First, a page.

The Continuing Vitality of History in Establishment Clause Debates: The Chicago School's Framing of Religious Freedom

Former University of Chicago Law School professors Michael McConnell and Philip Hamburger have written important works challenging the usefulness of "separation of church and state" as a a guiding constitutional norm. This talk, by Dr. Jeremy Gunn, the director of the ACLU's Program on Freedom of Religion and Belief (who himself is a U of C grad), will challenge the writings of McConnell and Hamburger and question how history might better be used to resolve contemporary issues in the culture wars over religion.

For those of you who'd like some quick background:
Here's a review of a McConnell lecture at the University of Virginia Law School.
And here's a book review of Hamburger's work.

Please join us!
Tuesday, 12:15
Room II
Lunch Provided!

Saturday, February 17, 2007

Debate on Corporate Law

On January 17, 2007, our ACS chapter welcomed Professors Kent Greenfield (Boston College Law School) and Gordon Smith (University of Wisconsin Law School), both of whom graduated from the Law School, to debate the progressive premises of Professor Greenfield's new book, "The Failure of Corporate Law."

Greenfield argues for an expanded view of corporate responsibilities and urges that companies should be accountable to a wider range of "stakeholders," not just those who hold shares in the company. This could allow us to avoid many of the negative externalities that corporations generate and that society at large must then shoulder. Professor Smith pushed back on this idea, arguing that imposing these kinds of obligations on corporations would be administratively impossible and would likely result in even greater externalities that we cannot yet predict.

The audience reacted enthusiastically to the debate and several students contributed excellent questions. One compared Greenfield's proposal to similar corporate governance requirements in Germany. Another questioned the equity of making corporations responsible for their negative externalities when society frequently fails to compensate them for their positive externalities. While some people appeared skeptical of Professor Greenfield's approach, many appreciated hearing arguments about corporate law that aren't typically heard at Chicago.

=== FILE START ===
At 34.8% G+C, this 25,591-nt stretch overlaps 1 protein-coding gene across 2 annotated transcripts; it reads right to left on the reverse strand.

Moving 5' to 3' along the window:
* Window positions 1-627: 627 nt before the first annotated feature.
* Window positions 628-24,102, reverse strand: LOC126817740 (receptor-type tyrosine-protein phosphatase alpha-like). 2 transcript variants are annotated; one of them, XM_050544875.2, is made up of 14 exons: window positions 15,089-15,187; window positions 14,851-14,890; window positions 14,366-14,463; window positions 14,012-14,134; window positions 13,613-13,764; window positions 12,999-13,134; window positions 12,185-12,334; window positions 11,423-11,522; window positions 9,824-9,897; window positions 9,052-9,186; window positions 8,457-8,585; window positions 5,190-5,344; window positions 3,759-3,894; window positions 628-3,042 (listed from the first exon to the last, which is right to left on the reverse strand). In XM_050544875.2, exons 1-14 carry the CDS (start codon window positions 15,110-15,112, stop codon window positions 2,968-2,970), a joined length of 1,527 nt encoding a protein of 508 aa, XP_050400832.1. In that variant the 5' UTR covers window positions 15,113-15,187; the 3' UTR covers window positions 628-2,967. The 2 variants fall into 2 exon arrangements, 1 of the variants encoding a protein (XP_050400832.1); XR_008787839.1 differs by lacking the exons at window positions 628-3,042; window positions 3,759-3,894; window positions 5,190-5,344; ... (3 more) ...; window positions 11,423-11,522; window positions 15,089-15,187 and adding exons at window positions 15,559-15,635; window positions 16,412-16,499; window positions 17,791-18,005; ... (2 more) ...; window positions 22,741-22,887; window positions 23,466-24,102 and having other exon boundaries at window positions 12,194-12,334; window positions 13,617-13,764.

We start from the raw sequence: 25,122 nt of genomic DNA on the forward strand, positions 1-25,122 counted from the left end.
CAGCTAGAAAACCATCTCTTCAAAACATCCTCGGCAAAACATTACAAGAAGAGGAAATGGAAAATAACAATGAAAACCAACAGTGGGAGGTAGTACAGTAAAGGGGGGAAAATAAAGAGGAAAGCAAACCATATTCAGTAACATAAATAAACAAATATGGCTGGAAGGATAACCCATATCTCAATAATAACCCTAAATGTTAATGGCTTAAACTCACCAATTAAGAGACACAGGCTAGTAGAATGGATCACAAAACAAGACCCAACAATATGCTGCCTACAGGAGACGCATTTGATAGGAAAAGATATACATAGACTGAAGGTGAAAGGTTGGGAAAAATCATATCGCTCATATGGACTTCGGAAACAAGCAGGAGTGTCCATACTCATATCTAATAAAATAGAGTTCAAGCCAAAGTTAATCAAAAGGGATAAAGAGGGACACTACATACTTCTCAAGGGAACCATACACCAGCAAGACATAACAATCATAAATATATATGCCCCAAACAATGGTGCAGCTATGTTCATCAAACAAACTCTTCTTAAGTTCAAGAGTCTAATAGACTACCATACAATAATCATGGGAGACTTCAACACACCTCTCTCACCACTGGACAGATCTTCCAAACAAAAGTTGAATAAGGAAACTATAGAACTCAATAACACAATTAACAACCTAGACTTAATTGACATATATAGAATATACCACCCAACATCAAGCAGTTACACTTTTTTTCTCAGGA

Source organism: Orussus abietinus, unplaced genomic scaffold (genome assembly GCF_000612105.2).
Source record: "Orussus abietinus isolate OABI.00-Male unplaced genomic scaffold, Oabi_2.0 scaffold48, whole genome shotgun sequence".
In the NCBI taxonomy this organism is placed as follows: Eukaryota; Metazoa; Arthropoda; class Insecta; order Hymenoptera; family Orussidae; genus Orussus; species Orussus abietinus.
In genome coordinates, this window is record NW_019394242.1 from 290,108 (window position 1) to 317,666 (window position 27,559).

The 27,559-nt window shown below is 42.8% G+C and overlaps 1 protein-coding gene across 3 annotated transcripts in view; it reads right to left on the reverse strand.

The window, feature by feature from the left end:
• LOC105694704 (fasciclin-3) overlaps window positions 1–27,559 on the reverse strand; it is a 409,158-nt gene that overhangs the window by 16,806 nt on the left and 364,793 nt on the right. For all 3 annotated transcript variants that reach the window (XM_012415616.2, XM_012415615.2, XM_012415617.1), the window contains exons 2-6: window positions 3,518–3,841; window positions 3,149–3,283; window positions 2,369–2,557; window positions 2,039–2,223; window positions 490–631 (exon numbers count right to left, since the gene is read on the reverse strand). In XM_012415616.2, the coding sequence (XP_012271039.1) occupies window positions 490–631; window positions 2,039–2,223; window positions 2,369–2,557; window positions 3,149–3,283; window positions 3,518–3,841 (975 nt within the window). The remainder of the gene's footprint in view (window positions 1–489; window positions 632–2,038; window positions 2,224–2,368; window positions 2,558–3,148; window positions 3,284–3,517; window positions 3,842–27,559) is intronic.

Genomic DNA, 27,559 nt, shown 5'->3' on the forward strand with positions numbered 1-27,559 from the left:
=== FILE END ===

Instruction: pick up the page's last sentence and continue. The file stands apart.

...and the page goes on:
Monday, February 12, 2007

Contribute to the Blog!

You pick the topic, you start the conversation.

The University of Chicago ACS chapter has launched a brand new
blog and as a member, you are invited to be one of our
authors. Our ACS blog is a non-partisan, non-profit forum
that aims to enable issue-based discussion. An author would
post regularly, sharing opinions on issues or news stories,
posting interesting links, or commenting on an existing
threads. This is a great way to express yourself, and to get
involved in shaping ACS on our campus.

If you're interested in participating in this low-commitment
opportunity, please email Karen (courtheoux at
by Monday, February 19. We'll have an organizational meeting
for potential authors in coming weeks.

Sunday, February 11, 2007

Event Ideas or Suggestions?

Hi everyone!

Is there a speaker that you'd like us to invite to the UofC? Do you have ideas for ACS events? We'd love to hear from you.

Either leave us a comment or email us at

Saturday, February 10, 2007

Tips for Student Writers

  1. Write local. Target hometown or college newspapers.
  2. Start focused. Respond to a particular article or policy issue.
  3. Stay relevant. Make sure your arguments are timely and are (or should be) relevant to the community.

Instructions for student writers

  1. Identify your news source.

· Target hometown or college newspapers

· Consider the following factors: strength of your local connection, capability for electronic submission of editorials, range of circulation, demographics and ideological leanings of the audience. The last two factors might cut either way.

  1. Start reading the paper.

· See what types of editorials are published

· Watch for articles or editorials to respond to.

  1. Write your editorial.

· Respond to a specific, timely article or event.

· Keep your arguments concise.

  1. Submit your editorial.

· Follow the submission guidelines for the newspaper.

· Send your article to the blog, including the date of submission and any related articles. In approximately a week, the blog will post your editorial, regardless of whether it was published.